This is a mindfulness activity that I have generally practiced with preteens.
Recently I decided to try it on my younger yogis in a mixed age class of 5-10 years. I was surprised to see how much they loved it and were sitting so quietly and patiently waiting for their turn.
The purpose of activity is too slow down mentally and physically bringing awareness to having a slower approach to life.
Materials required – a miniature turtle/metal/clay or ceramic – small pouch of bag to place it in.
How to facilitate it – Get everyone seated in a circle and explain that the focus of this circle time is to ‘slow down’. When we begin to slow things we begin to become more aware of the little things in life that we may have not noticed when we are rushing around and not paying attention.
Begin to pass the pouch with the turtle inside around the circle. Ask the students to remain silent for this part of the activity as each one holds the pouch. Give them a few moments to feel and guess what is inside the pouch but ask them not to share what they think it is until the whole group has had a go.
Now invite them to share what they thought it could be – then reveal the turtle and place it in the centre. This is the perfect time to talk about how we feel when we are rushing compared to when we take our time to do things slowly in a more calm and relaxed manner.
This type of reflection can be wonderful to invite into our lives at the end of a busy year when children in particular start to get tired.
After all, slow and steady wins the race!
The character of a monkey is playful and cheeky, and they love to move and swing from branch to branch. We teach our students about the ‘monkey mind’ at times, and we call it this because the mind is like a monkey - busy jumping from thought to thought.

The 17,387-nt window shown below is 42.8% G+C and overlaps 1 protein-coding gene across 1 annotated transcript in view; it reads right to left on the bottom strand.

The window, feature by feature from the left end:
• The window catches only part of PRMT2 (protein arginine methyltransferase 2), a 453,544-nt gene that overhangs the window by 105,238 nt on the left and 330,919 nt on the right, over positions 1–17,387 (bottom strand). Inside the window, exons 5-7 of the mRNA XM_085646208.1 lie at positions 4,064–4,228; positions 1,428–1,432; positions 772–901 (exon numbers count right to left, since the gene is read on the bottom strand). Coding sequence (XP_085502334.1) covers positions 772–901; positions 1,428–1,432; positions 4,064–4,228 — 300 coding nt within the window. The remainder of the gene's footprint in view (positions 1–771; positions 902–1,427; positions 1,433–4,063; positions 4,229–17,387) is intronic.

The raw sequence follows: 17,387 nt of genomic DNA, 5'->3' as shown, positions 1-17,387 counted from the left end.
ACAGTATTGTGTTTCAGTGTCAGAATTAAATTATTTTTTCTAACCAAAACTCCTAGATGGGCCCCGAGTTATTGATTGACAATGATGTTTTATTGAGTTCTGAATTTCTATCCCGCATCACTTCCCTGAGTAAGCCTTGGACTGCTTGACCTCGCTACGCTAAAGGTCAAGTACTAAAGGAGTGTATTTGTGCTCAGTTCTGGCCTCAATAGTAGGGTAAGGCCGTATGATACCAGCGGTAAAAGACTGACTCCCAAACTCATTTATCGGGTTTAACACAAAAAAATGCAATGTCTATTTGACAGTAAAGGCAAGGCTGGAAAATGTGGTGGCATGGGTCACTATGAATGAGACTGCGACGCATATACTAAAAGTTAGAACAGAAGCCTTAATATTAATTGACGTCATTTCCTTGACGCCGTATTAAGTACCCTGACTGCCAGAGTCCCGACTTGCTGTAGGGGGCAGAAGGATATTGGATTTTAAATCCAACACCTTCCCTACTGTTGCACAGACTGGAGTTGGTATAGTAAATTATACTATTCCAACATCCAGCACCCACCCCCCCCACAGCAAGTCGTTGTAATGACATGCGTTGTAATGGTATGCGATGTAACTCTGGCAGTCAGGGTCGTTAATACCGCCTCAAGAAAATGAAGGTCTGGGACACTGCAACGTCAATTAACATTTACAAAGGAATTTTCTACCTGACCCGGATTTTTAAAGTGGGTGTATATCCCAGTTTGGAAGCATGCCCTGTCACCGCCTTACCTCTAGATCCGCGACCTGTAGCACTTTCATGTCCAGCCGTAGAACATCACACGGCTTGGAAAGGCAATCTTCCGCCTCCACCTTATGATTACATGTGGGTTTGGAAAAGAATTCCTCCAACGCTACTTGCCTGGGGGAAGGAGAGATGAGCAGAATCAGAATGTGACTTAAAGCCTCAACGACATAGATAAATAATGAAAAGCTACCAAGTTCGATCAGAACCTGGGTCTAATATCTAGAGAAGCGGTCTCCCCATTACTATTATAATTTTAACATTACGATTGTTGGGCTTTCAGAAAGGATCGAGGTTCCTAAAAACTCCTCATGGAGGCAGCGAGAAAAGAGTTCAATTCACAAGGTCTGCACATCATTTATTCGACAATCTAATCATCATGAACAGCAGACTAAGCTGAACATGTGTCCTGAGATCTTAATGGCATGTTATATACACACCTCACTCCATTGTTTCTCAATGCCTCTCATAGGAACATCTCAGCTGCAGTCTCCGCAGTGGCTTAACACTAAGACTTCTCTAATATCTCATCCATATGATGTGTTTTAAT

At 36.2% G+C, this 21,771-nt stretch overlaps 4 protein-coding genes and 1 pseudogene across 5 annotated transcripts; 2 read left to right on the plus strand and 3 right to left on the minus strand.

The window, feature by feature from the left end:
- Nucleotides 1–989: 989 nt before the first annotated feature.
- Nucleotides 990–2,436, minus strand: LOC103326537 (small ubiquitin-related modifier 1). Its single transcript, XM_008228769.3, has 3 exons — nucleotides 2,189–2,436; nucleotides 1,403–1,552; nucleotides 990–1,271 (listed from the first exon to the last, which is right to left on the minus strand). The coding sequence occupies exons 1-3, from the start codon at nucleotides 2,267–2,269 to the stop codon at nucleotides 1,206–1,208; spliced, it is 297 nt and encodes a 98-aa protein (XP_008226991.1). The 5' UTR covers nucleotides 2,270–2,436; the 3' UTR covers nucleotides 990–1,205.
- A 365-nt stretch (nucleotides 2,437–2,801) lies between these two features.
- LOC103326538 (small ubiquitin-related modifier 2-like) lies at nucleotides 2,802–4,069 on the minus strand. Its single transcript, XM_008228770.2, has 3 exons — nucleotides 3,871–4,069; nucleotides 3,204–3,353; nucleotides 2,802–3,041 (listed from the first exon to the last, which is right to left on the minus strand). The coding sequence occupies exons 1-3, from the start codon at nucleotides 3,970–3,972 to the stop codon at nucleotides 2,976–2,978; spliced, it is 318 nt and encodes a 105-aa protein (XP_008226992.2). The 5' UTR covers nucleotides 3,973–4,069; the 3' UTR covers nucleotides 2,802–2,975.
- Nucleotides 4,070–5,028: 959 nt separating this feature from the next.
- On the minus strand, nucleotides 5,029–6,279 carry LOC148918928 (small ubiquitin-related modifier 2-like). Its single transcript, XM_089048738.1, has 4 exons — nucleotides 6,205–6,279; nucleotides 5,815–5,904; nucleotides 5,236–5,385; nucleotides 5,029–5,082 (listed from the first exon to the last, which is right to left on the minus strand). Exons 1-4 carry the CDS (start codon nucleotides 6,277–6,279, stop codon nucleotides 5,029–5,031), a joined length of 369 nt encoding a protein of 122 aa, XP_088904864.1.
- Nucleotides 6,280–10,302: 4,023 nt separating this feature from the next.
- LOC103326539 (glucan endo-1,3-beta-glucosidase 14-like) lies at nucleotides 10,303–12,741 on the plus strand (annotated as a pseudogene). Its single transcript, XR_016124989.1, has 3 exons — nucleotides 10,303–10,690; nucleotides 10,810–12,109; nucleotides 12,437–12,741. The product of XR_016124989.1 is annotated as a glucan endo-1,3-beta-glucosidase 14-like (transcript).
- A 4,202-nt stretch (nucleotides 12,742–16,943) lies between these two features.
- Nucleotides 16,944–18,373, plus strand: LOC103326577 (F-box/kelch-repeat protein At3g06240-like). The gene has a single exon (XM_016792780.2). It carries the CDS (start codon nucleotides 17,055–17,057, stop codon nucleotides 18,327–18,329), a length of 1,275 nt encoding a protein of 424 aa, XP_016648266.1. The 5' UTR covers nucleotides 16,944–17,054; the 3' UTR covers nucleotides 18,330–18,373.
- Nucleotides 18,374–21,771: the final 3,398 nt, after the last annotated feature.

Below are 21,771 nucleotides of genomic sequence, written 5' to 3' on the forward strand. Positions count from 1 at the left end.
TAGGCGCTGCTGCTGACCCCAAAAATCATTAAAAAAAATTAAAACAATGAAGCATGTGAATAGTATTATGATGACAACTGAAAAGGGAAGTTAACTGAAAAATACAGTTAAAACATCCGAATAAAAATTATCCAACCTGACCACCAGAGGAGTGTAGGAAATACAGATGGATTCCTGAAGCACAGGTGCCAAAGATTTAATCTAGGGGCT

A fun activity that can help to occupy and calm the monkey mind is a ‘double doodling’ exercise. The benefits of this are not only the sheer enjoyment and concentration, but this exercises both sides of the brain as it uses the non dominant hand.
How to do it
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This week we introduced Mindfulness in our blog and here is a quick reminder of why we are using this wonderful tool.
The benefit of practicing mindfulness is we can learn to pause, take a breath and get in touch with what is needed in the moment.
Children can develop these skills too, helping them to have greater acceptance, and learn to respond rather than react in life.
Here is another simple practice that we have been using in many of our classes ‘Mindfulness of Sound’. It is such a great way to articulate the skill of listening by using the sense of hearing – why not have a go with your child or students!
Mindfulness of Sound
To begin we sit with a tall spine and relaxed shoulders in a comfortable seat. We begin by showing the students the bells we will use to create the sound.
You can use any type of bell for chimes, even a sound bowl or gong, as long as the sound is easy for the children to hear and not too loud.
We explain clearly that the bells will be rung and that when the sound has completely finished and they can no longer hear it then they are to raise their right hand into the air.
You can repeat the same thing and ask them to raise their left hand in the air – and then you can even remain sitting in the quietness that remains.
It is lots of fun, students enjoy the challenge and definitely improve with practice!
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Mindfulness is cultivating the ability to have present moment awareness. In simple terms this means an openness and friendly willingness to understand what is going on around and inside of you.
Life is busy even for kids now days, and they are finding it increasingly difficult to focus and concentrate. Stress is also on the increase in our children.
The benefit of practicing mindfulness for a child is he/she can learn to pause for a moment, take a breath and get in touch with what they may need/feel in that moment.
Mindfulness helps children develop the skills to accept not all things in life are great, or go their way. They learn to respond rather than react, thereby gaining tools to help them navigate their own special inner world, and the world around them.
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Karen Wightman is the founder of Creative Yogis. She is an experienced, local and international children’s yoga instructor, yoga teacher trainer, and children’s art teacher.
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